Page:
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An excerpt from www.HouseOfNames.com archives copyright 2000 - 2016


The name Longhorn first arose amongst the Anglo-Saxon tribes of Britain. It is derived from their having lived in the county of Cumberland. Longhorn is a topographic surname, which was given to a person who resided near a physical feature such as a hill, stream, church, or type of tree. In this case the surname was originally derived from the Old English word lang, which means long and the Old Norse word horn simply which means horn. Therefore the original bearers of the surname lived in or near a long piece of land that was shaped like a horn.

Longhorn Early Origins



The surname Longhorn was first found in Cumberland, where they held a family seat from early times. Laugharne (Welsh: Talacharn) is a town in Carmarthenshire, Wales and home to Laugharne Castle which dates back to 1116 and was the meeting place of Henry II of England with Rhys ap Gruffudd in 1171-1172.

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Longhorn Spelling Variations


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Longhorn Spelling Variations



One relatively recent invention that did much to standardize English spelling was the printing press. However, before its invention even the most literate people recorded their names according to sound rather than spelling. The spelling variations under which the name Longhorn has appeared include Langhorn, Langhorne, Langharn, Langharne and others.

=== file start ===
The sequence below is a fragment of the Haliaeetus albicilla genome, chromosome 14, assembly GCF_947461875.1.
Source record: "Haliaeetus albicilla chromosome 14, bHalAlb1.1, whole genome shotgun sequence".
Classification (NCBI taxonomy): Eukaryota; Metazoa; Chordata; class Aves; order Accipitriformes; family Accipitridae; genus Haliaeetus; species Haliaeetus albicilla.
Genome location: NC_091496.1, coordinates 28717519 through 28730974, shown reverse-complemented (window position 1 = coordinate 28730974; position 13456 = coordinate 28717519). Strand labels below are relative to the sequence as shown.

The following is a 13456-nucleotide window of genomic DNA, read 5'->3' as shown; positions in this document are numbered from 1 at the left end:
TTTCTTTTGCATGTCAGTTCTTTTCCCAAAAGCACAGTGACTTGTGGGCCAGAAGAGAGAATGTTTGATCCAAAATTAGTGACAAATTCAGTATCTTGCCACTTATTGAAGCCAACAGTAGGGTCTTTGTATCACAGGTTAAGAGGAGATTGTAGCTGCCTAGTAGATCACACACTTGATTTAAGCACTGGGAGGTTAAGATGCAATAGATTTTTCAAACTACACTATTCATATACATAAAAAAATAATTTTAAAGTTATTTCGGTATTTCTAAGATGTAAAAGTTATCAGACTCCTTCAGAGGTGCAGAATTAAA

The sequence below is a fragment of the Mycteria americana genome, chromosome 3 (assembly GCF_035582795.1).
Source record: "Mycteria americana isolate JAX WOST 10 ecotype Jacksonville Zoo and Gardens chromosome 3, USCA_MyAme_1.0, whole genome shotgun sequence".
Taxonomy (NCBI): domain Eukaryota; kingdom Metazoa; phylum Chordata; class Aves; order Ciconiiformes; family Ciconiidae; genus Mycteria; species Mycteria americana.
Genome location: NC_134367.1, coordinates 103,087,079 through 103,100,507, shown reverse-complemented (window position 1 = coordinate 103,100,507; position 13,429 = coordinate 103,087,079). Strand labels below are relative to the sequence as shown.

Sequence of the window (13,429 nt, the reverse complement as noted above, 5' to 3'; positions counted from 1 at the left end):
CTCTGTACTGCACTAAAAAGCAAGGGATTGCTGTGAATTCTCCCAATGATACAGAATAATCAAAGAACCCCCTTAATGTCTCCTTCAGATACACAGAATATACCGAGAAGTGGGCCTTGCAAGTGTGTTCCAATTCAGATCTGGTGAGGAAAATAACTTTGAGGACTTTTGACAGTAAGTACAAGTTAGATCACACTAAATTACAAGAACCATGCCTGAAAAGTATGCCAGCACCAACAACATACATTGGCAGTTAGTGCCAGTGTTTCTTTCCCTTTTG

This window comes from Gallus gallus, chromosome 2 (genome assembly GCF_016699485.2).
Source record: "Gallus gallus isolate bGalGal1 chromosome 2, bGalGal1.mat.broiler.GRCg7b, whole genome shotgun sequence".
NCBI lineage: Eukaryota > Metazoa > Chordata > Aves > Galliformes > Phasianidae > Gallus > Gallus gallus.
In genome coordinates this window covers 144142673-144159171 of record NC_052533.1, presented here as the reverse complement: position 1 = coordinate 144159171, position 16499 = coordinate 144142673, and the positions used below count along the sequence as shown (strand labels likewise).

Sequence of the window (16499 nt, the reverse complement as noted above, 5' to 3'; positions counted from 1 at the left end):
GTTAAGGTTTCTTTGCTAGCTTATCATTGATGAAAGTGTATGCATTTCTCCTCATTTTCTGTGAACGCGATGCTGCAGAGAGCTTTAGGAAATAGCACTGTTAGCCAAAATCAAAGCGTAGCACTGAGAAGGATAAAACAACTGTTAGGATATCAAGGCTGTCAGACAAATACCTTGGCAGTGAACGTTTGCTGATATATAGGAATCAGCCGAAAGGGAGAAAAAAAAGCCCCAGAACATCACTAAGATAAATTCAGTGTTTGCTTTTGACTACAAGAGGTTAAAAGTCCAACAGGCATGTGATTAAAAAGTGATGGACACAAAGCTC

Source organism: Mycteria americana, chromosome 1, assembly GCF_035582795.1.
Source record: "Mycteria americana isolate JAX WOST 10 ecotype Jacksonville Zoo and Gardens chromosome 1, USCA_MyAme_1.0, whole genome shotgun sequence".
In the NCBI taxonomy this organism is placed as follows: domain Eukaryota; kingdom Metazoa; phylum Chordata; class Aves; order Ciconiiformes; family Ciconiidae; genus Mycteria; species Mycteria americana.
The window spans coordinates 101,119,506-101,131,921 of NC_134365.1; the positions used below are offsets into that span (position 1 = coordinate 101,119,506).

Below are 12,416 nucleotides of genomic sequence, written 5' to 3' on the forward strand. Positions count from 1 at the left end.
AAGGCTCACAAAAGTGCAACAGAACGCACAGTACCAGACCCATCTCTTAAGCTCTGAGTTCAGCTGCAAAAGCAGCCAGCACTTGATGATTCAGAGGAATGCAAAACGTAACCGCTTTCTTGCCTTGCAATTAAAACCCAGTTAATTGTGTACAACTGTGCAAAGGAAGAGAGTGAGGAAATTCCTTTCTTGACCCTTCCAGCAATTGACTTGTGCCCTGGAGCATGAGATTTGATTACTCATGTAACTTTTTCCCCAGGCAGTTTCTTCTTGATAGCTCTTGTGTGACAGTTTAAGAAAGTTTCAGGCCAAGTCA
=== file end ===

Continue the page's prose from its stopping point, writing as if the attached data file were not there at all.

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Longhorn Early History


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Longhorn Early History



This web page shows only a small excerpt of our Longhorn research. Another 365 words (26 lines of text) covering the years 1581, 1608, 1620, 1648, 1663, 1678, 1730, 1754, 1766, 1795, 1631, 1715, 1670, 1624, 1679, 1644, 1735, 1779 and 1797 are included under the topic Early Longhorn History in all our PDF Extended History products and printed products wherever possible.

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Longhorn Early Notables (pre 1700)


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Longhorn Early Notables (pre 1700)



Distinguished members of the family include Sir William Langhorne, 1st Baronet (1631-1715), Governor of Madras in the 1670s; Blessed Richard Langhorne ( c. 1624-1679), a barrister executed as part of the Popish Plot; Major General Langharne, Commander...

Another 35 words (2 lines of text) are included under the topic Early Longhorn Notables in all our PDF Extended History products and printed products wherever possible.

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The Great Migration


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The Great Migration